Learn all about the campaign for a strong and effective Accessible Canada Act by visiting our website’s Canada page.
House of Commons of Canada Hansard
November 22, 2018
Excerpts from Third Reading Debates on Bill C-81, the proposed Accessible Canada Act
Posted at https://www.aodaalliance.org/whats-new/transcript-of-the-2nd-and-final-day-of-third-reading-debates-on-bill-c-81-the-proposed-accessible-canada-act-in-the-house-of-commons-on-november-22-2018/
Erin O’Toole Durham, ON
Mr. Speaker, I am concerned by the comments from the Liberal parliamentary secretary suggesting my colleague and friend is misleading people. I spoke to my friend just yesterday about the conversation I had last week with David Lepofsky, probably the most prominent Canadian in terms of disability advocacy. He has the Order of Ontario and Order of Canada, as a constitutional lawyer and disability advocate.
What my friend is saying to the House today is exactly what is being said by people like David Lepofsky. One of the things I heard from him was the fact that there is no end date for accessibility within Bill C-81, no timeline. Ontario has set a 20-year goal of making sure accessibility is paramount. The other thing I heard from him was that there is no clear commitment in Bill C-81 to ensure no infrastructure dollars would go to new projects unless accessibility is at the centre of the project. There are no timelines and no teeth.
The Liberal member is suggesting that my friend is misleading Canadians. This is what disability advocates are asking for. Will my friend comment on the fact that we have an opportunity with Bill C-81 to get it right, if only the Liberals will listen?
Alex Nuttall Barrie—Springwater—Oro-Medonte, ON
Mr. Speaker, first of all, I want to commit to the member that we will get it right, right after the next election. This will be among the first things we ensure we put right, because it is concerning the most vulnerable Canadians. It is interesting the member brought up Mr. Lepofsky, because he said the following:
…the bill that is now before you is very strong on good intentions but very weak on implementation and enforcement…When you come to vote on amendments before this committee and when you go back to your caucuses to decide what position you’re going to take, we urge you not simply to think of the immediate political expediency of today; we do urge you to think about the imminent election a year from now and the needs of the minority of everyone, for whom no party or politician can go soft.
Those are the words of Mr. Lepofsky. It is unfortunate that the Liberal Party did not listen to them.
House of Commons Hansard November 22, 2018
Third Reading Debates over Bill C-81, the Accessible Canada Act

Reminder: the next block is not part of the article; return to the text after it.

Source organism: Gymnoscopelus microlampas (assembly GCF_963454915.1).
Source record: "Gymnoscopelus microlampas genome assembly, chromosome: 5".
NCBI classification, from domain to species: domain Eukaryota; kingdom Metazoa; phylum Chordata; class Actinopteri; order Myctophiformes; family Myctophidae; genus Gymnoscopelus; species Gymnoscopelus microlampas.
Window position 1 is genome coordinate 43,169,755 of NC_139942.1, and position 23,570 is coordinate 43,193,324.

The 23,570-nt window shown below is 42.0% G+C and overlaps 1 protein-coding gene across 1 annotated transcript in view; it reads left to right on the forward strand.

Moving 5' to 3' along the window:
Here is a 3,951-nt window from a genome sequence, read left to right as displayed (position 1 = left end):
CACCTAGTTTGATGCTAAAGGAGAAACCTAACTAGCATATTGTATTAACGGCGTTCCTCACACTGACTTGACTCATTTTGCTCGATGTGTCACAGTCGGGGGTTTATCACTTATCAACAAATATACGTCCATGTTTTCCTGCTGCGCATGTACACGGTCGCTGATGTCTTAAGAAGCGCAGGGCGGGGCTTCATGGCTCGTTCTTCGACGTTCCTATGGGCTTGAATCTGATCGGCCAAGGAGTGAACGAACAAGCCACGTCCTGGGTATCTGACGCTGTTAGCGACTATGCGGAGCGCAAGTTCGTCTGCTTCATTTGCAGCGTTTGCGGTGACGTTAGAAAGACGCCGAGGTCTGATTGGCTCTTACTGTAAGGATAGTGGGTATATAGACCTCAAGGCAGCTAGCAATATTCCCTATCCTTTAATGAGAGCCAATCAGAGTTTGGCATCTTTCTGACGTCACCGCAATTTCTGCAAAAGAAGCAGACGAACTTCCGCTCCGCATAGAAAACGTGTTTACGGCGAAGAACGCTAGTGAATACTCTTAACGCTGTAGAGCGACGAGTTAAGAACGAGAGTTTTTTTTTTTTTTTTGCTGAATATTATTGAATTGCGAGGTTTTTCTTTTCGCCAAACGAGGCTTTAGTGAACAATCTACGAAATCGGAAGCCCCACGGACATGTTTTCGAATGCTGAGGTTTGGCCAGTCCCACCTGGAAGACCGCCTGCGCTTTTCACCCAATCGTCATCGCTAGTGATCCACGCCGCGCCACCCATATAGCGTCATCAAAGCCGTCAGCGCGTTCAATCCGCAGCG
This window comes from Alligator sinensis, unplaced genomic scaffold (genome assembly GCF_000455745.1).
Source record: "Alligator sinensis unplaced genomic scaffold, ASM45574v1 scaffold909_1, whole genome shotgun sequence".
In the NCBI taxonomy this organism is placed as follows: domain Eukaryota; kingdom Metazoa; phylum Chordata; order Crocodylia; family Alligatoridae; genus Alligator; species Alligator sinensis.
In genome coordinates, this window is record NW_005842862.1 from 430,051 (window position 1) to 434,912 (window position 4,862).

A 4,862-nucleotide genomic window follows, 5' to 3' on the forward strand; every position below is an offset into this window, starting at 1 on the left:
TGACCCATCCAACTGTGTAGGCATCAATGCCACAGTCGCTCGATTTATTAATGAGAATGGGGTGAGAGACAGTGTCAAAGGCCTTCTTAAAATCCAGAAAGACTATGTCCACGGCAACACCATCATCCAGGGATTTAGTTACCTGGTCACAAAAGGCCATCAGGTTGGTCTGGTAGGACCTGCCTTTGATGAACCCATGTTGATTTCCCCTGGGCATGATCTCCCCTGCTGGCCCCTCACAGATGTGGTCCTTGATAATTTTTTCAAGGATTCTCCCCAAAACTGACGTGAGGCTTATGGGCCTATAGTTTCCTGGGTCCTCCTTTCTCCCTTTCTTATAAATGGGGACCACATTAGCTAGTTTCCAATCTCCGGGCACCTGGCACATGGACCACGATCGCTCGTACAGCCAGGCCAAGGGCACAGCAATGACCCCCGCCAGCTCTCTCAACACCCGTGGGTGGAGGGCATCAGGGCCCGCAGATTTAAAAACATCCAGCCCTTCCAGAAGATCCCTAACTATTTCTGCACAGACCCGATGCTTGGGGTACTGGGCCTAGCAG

John Barlow Foothills, AB
We mentioned David Lepofsky today who is with the Accessibility for Ontarians with Disabilities Act Alliance. I really want to put in his comment here today. He said:
The bill that is now before you is very strong on good intentions but very weak on implementation and enforcement…When you come to vote on amendments before this committee and when you go back to your caucuses to decide what position you’re going to take, we urge you not simply to think of the immediate political expediency of today; we do urge you to think about the imminent election a year from now and the needs of the minority of everyone, for whom no party or politician can go soft.
Mr. Lepofsky was speaking for Canadians across the country asking us as parliamentarians to not get cold feet. This is an opportunity to make some substantial, historic change for Canadians with disabilities, and we failed.
I have to share a little of the frustration on this, as we will be voting in support of Bill C-81. For those organizations, those stakeholders listening today, the reason we are voting in support of Bill C-81 is certainly not because we agree with it. In fact, I have outlined today in my speech the many reasons why we are not. We heard from the stakeholders time and time again of their disappointment. But their comments were always that, although it fell well short of what they wanted, it was a start, and I will grant them that, it is a start.
I know they were expecting much more from the minister, the Liberal government and from us as members of that committee. Therefore, my promise to those Canadians in the disabilities community across the country is that when a Conservative government comes into power, we will do everything we can to address the shortcomings of Bill C-81. I know how much work they have put into this proposed legislation. I know how much time and effort they put in working with us on the committee. I know what their vision was for Bill C-81. Unfortunately, this falls short. We will not make that same mistake in 2019.